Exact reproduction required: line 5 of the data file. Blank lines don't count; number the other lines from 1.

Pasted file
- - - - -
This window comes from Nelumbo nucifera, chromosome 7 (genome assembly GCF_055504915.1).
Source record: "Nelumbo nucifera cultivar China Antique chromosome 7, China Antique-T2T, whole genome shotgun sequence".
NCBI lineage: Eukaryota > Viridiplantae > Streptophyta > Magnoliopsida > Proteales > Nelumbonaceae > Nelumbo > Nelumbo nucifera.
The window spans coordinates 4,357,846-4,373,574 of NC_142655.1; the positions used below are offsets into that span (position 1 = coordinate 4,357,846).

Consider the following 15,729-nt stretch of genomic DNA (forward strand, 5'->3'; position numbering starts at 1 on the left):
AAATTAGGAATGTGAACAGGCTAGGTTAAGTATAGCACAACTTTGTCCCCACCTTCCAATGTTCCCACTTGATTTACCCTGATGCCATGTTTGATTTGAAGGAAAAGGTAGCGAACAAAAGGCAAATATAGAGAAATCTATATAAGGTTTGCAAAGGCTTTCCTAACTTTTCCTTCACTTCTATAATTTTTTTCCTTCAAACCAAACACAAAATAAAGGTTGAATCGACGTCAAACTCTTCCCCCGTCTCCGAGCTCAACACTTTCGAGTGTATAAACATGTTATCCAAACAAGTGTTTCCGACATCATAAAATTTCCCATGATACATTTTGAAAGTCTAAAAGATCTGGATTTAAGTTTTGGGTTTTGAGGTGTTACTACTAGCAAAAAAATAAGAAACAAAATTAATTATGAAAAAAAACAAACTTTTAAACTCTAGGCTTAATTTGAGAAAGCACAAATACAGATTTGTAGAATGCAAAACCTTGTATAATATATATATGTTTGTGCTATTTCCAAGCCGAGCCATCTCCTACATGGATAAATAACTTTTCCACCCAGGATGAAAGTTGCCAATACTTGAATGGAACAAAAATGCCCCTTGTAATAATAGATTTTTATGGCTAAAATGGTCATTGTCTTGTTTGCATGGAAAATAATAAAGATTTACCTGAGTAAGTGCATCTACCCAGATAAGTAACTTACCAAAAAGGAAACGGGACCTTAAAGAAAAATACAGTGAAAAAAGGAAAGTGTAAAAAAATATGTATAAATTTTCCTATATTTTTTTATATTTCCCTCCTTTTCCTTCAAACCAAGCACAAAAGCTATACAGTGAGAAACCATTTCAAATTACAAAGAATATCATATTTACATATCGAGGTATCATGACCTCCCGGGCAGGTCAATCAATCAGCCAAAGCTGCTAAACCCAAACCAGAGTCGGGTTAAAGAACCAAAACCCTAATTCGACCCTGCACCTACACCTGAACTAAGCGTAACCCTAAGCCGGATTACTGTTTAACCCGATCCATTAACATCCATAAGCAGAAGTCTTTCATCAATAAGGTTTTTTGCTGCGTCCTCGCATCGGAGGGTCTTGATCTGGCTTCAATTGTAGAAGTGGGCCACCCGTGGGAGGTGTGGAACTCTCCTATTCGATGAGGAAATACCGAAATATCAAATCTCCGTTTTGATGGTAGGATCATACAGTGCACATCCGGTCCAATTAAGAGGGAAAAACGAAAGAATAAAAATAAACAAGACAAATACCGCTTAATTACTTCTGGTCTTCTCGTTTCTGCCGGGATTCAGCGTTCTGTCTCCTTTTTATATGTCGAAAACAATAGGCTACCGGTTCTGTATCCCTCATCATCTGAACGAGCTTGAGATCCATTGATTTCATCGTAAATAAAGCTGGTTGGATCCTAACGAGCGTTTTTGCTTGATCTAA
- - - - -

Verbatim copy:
Consider the following 15,729-nt stretch of genomic DNA (forward strand, 5'->3'; position numbering starts at 1 on the left):